“Joe’s a little odd, but his credentials are solid, and he gets results. Well, not odd, but you know, different.” Jolene moved the phone to her left ear.
At her end of the line, Marge stood up, “No, I don’t know! What do you mean, different?”
“Well, for one thing he doesn’t just coach his clients; he gets down and exercises right along with them. Eats with them too - says it saves time.”
“That doesn’t sound too bad, and Kerin is willing. This morning she asked if I thought that trainer would want to take on someone "in her condition.” I told her there was only one way to find out.”
“Hey! That’s great news! Well, gotta’ run. Keep me posted!”
Evenings from 3 to 11 Joe worked at a fish plant; came home, showered and slept until 7. Classes at City College filled his mornings from 8 to 12; by 12:30 he was back at the apartment, listening to his messages. Lunch was yogurt and a fat pita wrap with another to go; he saw clients starting at 1:30, for an hour and a half.
Most of the clientele were women with too much time and money round their necks. Some of them feared losing their looks and along with it, their husbands; others knew his reputation and yearned to be in on the latest fad. A few were athletes who needed tweaking and would settle for nothing but the best. Usually he went to his clients’ homes but if they didn’t have the right equipment, met them at the gym.
For Joe, body training was a way to lose his past. As a boy his parents had exploited and neglected him. Their house was always filthy; his life, devoid of natural affection. At eighteen he’d married an abusive woman who outweighed him and nagged him into the ground. That was when, of necessity, he’d first turned to weight training. Three years into their marriage his wife, Arleta, was killed in a car accident involving road rage. The road rage was Arleta’s. Since that time Joe vowed he’d never set foot in the old neighborhood.
“My name is Marge Whitmire; number: 907-3562. A neighbor, Jolene Ashley, told me about you – you coached her nephew, Paul. I’d like to discuss the possibility of your working with my daughter Kerin; she’s disabled. You can reach us here during the day or at night, but please don’t call after 10 PM.”
Though he had training in that field, Joe never had taken on a client who was disabled. But he wasn’t entirely against it. On the other hand he wasn’t entirely for it. He agreed to meet at the Whitmire home but he told them up front, “I don’t know, my book’s pretty full right now. Maybe if someone drops out.” Joe himself was the one who felt the need to keep an out.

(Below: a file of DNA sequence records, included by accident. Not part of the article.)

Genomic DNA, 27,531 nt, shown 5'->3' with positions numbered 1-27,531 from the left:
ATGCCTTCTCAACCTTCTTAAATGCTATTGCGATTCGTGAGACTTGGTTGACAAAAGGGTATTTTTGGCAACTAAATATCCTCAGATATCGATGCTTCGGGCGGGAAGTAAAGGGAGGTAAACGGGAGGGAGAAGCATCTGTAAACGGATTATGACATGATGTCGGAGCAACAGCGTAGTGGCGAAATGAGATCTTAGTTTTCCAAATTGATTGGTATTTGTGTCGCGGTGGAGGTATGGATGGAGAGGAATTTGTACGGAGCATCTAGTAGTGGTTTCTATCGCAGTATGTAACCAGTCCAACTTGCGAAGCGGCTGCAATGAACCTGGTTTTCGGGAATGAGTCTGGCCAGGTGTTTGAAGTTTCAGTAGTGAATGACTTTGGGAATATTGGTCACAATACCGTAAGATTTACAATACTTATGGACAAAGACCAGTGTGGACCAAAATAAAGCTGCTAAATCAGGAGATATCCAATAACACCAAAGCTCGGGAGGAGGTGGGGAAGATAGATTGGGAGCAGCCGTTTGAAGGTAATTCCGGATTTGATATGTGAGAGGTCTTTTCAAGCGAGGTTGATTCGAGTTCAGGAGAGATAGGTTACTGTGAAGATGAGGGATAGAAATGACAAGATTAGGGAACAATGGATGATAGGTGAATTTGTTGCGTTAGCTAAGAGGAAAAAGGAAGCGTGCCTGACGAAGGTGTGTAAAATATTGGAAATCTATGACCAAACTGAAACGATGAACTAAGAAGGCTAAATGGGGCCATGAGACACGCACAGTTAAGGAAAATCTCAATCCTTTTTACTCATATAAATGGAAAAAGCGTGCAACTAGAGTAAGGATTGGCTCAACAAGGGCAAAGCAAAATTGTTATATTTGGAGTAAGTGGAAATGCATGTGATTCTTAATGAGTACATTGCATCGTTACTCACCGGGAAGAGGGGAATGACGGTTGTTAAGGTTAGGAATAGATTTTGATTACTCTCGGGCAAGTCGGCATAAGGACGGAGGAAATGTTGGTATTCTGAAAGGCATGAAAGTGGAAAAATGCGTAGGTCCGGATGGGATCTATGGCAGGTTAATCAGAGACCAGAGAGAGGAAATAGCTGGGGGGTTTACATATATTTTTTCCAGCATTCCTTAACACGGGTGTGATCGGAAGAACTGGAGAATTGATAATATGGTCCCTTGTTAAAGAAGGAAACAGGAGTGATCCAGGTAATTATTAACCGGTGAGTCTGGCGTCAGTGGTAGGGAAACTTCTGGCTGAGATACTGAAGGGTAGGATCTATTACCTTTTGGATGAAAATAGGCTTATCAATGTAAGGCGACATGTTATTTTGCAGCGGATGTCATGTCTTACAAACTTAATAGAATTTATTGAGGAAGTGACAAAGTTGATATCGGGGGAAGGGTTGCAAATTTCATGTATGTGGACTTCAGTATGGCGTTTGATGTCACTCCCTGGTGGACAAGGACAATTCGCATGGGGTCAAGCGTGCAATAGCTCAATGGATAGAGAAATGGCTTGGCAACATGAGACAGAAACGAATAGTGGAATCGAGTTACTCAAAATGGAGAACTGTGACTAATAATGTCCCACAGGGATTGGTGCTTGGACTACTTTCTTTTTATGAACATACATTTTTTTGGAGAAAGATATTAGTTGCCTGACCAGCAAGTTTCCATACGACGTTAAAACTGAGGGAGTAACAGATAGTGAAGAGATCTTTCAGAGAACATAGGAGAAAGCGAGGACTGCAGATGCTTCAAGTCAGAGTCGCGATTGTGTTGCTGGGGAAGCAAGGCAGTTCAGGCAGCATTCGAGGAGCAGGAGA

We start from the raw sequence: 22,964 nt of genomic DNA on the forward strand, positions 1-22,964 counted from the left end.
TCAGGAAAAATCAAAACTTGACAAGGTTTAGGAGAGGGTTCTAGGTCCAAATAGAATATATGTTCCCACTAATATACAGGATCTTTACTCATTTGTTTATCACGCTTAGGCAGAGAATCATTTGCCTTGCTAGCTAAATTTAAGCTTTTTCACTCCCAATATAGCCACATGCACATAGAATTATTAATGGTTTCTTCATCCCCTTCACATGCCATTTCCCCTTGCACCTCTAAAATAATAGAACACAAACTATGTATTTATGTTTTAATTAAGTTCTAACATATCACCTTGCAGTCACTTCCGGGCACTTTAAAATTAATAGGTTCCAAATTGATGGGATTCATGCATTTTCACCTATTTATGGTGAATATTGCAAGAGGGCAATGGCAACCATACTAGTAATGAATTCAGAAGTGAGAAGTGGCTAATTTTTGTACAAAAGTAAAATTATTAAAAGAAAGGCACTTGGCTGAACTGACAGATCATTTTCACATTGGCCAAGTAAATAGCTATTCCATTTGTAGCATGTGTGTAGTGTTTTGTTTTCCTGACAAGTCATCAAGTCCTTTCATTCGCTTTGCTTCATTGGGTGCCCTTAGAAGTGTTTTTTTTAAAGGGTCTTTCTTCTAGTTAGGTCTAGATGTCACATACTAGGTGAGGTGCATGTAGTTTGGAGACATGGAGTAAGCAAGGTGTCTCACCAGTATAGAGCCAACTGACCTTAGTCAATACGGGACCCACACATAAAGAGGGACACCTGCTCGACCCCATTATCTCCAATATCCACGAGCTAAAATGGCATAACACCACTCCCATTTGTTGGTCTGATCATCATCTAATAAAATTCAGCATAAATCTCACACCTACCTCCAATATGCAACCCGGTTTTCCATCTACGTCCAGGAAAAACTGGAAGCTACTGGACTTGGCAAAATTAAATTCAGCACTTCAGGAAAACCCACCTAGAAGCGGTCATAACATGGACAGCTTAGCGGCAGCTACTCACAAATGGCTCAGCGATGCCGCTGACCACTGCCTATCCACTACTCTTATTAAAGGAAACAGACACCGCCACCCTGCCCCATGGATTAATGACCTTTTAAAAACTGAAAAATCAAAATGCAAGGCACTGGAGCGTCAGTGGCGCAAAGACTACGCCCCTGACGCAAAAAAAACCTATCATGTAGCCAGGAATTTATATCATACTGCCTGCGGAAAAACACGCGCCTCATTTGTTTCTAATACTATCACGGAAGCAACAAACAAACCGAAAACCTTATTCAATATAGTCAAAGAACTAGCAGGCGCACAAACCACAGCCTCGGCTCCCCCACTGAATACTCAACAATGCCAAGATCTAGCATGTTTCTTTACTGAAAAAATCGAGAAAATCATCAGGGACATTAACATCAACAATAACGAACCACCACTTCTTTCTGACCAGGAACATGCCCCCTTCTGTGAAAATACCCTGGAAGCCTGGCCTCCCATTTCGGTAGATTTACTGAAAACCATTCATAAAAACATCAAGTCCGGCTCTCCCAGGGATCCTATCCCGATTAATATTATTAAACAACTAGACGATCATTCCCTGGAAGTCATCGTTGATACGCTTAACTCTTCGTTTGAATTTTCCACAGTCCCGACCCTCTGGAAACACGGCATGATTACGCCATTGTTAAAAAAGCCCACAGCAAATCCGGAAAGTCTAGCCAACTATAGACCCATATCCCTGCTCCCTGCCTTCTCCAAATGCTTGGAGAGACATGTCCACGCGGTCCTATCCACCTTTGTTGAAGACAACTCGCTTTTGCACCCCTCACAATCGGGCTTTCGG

At worst he anticipated a self-pitying whiner; at best someone very needy: certainly not this winsome girl who radiated inner peace and self-possession. Self-possession. That was the term Joe used for want of a better one. He told her mother, "Mrs. Whitmire, I'll be working with Kerin on Tuesdays and Thursdays, if that suits you." She told him he could call her Marge.
Joe's sessions with Kerin seemed to gallop apace. One day he was adjusting a weight at her right wrist, “What is it Kerin? He’d held back as long as he could. “Where do you go? I know some of the exercises must be painful, but even when I see tears on your cheeks, I sense inside you’re someplace else. Is it religion? If it is, it sure is a different stripe than I’ve ever seen.”
Some weeks later, Joe felt something in his heart region begin to untwist. Where he was somber, Kerin was light; where he was abscessed, she was ointment. In her presence he knew the quietude of total acceptance. One day he poured out the pain of his boyhood, and nuptial misery.
When Kerin led Joe gently to the Lord it was not by grabbing and clutching at his soul, but with a simple “Kerin” look. Afterward they planned how they would they would return to the old neighborhood together. They had agreed with the Lord and knew there was much work there: nothing was impossible.
Joe had come to Kerin offering physical therapy; Kerin had ministered spiritual therapy to Joe. It was the best workout he'd ever had!
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